Working Out with Your Dog
If your new year’s resolution was to get more exercise and you’ve lost your motivation, consider working out with your pup. Nicole Pajer, of www.cesarsway.com, suggests that exercising with your dog is a great way for the two of you to strengthen your bond while getting in some cardiovascular at the same time. While these workouts can be fun, they can also be dangerous without taking proper safety precautions, so Nicole recommends following the tips below when working out with your dog to ensure that you both are safe:
1. Before exercising with your dog, make sure that he is physically fit enough to handle it.
Dogs should be evaluated by a veterinarian before starting a workout program. Also consider the dog’s age. Long distance workouts are not good for young and developing dogs and dogs that are too old may need to take it easy as well.
2. Do not just dive into an exercise routine.
Work your way into a more intensive workout regimen. Start slowly, and always warm up. Gradually build up your and your dog’s stamina before attempting long and hard workouts.
3. Consider your dog’s breed.
Some breeds are better equipped for harder exercise than others. Greyhounds, for example, do better with shorter sprints while pit bulls have a higher endurance and can tolerate longer distances.
4. Whether you are running, biking, hiking, walking, or rollerblading with your dog, make sure that he stays to one side of you the entire time.
It’s essential that you train your dog to stick to one side of you and not to dart in front while exercising beside you. This could cause you to trip, which can result in injury to both of you. Dogs that pull on the leash can cause damage to their throat and can also throw you off balance.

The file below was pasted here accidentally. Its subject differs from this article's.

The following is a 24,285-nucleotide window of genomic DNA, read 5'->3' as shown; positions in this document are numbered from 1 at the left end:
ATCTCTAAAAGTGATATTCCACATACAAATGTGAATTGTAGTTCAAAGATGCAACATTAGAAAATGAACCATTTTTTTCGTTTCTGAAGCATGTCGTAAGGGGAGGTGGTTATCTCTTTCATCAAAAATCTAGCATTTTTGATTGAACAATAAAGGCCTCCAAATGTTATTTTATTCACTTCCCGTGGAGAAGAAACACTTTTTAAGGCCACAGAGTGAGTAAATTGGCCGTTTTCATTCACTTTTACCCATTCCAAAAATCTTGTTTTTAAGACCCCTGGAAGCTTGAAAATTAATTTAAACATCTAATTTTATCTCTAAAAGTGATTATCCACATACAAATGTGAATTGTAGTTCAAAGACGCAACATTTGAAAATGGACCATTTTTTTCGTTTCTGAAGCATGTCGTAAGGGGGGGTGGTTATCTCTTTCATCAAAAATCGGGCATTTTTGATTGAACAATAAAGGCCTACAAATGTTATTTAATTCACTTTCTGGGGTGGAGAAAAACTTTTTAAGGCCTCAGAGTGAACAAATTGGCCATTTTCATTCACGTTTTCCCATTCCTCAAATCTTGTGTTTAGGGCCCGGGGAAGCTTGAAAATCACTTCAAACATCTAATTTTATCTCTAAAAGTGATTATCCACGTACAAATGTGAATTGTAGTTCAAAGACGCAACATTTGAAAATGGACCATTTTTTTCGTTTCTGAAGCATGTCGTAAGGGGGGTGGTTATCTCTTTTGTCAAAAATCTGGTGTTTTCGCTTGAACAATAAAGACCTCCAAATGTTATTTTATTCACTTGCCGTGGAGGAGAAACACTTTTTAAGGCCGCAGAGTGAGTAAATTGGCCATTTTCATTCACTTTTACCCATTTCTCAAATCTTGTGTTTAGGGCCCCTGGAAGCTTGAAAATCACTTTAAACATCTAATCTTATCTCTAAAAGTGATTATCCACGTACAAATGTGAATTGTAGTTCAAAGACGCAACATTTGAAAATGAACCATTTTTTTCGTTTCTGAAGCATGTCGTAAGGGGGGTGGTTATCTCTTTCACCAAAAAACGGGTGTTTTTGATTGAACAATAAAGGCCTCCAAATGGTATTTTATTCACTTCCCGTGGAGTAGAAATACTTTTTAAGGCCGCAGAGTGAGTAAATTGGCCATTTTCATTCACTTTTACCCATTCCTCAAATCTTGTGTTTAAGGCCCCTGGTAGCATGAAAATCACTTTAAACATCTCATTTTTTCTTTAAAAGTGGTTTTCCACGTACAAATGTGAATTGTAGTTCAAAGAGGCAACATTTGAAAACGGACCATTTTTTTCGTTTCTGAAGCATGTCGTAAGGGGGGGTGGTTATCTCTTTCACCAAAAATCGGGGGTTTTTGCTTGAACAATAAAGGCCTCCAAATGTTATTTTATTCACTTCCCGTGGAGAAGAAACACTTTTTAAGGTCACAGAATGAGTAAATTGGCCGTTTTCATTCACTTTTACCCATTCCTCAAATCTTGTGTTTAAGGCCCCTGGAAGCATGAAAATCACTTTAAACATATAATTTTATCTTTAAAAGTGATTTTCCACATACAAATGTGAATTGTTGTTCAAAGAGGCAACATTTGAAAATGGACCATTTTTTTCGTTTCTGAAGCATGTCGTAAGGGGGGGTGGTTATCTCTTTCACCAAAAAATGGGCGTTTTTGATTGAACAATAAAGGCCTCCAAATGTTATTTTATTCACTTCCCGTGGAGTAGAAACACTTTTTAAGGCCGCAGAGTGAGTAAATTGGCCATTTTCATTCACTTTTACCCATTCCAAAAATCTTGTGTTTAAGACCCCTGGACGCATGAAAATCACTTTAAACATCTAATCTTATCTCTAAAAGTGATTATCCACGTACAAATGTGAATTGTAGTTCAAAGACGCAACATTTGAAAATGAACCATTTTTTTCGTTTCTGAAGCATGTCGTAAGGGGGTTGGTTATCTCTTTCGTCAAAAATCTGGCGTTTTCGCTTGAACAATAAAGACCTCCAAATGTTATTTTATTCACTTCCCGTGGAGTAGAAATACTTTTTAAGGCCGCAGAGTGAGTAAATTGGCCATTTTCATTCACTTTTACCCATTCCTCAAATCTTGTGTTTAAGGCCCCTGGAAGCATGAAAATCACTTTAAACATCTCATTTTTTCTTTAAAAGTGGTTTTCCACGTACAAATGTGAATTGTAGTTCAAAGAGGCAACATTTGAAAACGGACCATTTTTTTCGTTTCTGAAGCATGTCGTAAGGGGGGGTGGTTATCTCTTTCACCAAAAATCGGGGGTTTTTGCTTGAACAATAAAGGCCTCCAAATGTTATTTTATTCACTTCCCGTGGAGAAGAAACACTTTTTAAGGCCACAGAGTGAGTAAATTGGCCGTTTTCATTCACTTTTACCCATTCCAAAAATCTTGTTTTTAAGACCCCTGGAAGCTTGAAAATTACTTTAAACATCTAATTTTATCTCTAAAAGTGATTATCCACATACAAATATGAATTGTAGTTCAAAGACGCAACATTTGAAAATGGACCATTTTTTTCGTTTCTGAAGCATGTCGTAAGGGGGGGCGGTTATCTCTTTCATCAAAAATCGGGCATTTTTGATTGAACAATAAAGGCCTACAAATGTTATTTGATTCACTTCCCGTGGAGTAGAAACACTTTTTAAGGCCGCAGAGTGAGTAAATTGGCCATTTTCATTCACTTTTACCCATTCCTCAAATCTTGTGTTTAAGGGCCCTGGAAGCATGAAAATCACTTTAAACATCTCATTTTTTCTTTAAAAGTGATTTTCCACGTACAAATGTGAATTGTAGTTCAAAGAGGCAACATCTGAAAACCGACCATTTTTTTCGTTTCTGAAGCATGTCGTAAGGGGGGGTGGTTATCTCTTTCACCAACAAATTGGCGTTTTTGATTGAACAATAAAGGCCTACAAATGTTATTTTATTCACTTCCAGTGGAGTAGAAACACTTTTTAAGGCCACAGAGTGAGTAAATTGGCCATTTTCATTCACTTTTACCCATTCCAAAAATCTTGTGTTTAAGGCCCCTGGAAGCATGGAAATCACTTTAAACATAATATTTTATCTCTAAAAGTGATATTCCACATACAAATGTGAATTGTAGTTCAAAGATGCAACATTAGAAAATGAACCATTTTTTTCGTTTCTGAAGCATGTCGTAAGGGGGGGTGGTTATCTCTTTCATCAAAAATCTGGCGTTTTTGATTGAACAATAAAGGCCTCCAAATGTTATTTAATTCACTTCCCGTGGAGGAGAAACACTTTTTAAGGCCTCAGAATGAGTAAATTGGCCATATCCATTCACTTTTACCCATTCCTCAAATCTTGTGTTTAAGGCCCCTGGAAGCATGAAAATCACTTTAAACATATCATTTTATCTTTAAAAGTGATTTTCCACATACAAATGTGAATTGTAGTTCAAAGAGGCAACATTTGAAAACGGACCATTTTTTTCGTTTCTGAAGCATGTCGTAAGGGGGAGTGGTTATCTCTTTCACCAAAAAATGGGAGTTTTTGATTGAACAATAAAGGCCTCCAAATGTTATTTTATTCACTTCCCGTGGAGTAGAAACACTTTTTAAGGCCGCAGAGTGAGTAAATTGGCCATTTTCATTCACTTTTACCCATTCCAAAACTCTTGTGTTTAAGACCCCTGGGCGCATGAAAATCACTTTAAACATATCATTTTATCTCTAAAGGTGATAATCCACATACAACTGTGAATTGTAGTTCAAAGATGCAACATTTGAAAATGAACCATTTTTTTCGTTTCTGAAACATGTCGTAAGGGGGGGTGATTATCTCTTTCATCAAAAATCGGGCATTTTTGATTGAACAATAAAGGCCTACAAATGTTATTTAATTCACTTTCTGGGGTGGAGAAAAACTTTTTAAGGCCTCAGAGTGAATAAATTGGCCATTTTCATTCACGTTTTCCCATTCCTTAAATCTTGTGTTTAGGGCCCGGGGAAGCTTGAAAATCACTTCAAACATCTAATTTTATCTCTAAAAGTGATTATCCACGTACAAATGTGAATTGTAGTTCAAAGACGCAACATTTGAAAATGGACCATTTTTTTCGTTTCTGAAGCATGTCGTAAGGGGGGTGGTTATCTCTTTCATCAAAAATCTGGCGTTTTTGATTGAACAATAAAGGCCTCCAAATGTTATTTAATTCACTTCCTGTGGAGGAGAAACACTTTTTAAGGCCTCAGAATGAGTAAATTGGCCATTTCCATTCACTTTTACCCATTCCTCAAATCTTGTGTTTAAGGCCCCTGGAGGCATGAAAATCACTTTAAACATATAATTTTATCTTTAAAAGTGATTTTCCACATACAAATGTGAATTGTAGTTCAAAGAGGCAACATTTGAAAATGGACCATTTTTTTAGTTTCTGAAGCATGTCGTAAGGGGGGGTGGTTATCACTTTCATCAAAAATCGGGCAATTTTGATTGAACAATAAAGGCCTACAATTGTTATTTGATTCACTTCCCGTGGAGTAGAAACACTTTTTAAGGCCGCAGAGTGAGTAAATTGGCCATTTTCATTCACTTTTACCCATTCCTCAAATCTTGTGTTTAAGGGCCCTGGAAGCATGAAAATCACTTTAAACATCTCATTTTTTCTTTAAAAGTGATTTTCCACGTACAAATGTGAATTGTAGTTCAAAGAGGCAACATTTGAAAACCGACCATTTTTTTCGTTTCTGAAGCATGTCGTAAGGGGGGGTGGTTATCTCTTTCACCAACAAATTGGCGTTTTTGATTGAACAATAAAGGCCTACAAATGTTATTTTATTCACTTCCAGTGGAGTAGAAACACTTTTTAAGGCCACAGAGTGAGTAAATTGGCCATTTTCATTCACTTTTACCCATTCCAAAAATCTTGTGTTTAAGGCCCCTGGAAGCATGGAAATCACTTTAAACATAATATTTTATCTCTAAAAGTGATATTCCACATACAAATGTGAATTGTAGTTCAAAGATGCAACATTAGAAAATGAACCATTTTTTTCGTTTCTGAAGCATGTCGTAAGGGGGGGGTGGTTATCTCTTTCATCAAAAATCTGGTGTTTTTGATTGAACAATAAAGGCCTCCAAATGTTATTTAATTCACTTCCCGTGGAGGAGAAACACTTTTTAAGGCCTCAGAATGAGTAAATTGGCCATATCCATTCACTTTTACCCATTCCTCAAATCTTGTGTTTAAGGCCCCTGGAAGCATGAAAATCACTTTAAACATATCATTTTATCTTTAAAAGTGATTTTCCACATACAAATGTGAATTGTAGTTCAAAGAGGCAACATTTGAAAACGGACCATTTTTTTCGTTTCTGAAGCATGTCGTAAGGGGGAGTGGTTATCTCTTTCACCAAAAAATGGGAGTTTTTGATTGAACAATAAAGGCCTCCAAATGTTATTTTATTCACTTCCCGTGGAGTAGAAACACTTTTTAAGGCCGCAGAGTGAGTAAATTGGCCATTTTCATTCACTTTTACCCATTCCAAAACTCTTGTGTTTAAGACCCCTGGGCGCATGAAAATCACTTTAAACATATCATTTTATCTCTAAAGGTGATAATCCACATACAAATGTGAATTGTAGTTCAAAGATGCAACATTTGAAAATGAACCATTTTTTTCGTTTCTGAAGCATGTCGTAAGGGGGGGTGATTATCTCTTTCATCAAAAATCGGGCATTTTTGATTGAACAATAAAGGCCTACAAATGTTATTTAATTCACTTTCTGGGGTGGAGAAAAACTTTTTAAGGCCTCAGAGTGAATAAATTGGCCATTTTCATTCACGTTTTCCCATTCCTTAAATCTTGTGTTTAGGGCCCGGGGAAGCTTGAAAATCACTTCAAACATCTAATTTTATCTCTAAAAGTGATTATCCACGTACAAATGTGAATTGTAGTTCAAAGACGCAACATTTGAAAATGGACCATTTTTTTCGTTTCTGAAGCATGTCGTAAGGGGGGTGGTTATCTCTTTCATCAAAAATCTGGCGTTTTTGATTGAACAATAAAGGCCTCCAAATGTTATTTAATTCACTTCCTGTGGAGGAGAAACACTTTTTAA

5. Consider environmental factors before you workout.
Running in the rain could be dangerous as it could cause you or your dog to slip and fall. During the summer, keep your workouts to early mornings or in the early evening, when the temperature is cooler. This will help you to avoid heat stroke, plus hot pavement can be uncomfortable on a dog’s feet. Avoid terrain that is uneven or rocky.
6. Stay hydrated. Carry water while exercising for lengthy periods.
This is especially crucial during warmer weather. If you have a long walk or hike planned, it can be a good idea to pack a few treats in order to keep your dog’s energy level up; you may even want to toss a granola bar in your backpack for yourself.
7. Don’t tie the leash to your wrist.
This could cause injury to you or your dog if he makes an unexpected jerk. Consider a hands-free leash for long distance walks or hikes. This is also convenient as it can also safely hold your keys, phone, and dog treats, making them easily accessible while you work out.
8. Use the proper safety equipment.
When biking or rollerblading with your dog, make sure to wear a helmet, kneepads, and other safety equipment. If you’re biking, it can be helpful to attach a Springer to your bicycle. This device fastens your dog’s leash to your bike and has a specially designed coil spring, which helps to absorb the force of a dog’s tug or lunge.
9. Don’t push it too hard.
Keep your eye on your dog. If he shows any signs of exhaustion, pain, soreness, excessive panting, or has trouble breathing, you’ve pushed it too far and it’s time to stop. Make sure to stop or slow down if you begin to feel tired or sore yourself. If you suspect you’ve overdone it, take a few days off from working out before engaging in additional exercise with your dog.
10. After the workout.
Check your dog’s feet for cuts, scrapes, or signs of worn down pads. If you worked out in a grassy or woodsy area, check his fur for burrs, ticks, and other foreign objects. Make sure to give your dog plenty of water to replenish fluids lost during the workout. Allow your dog to rest properly in between exercise routines.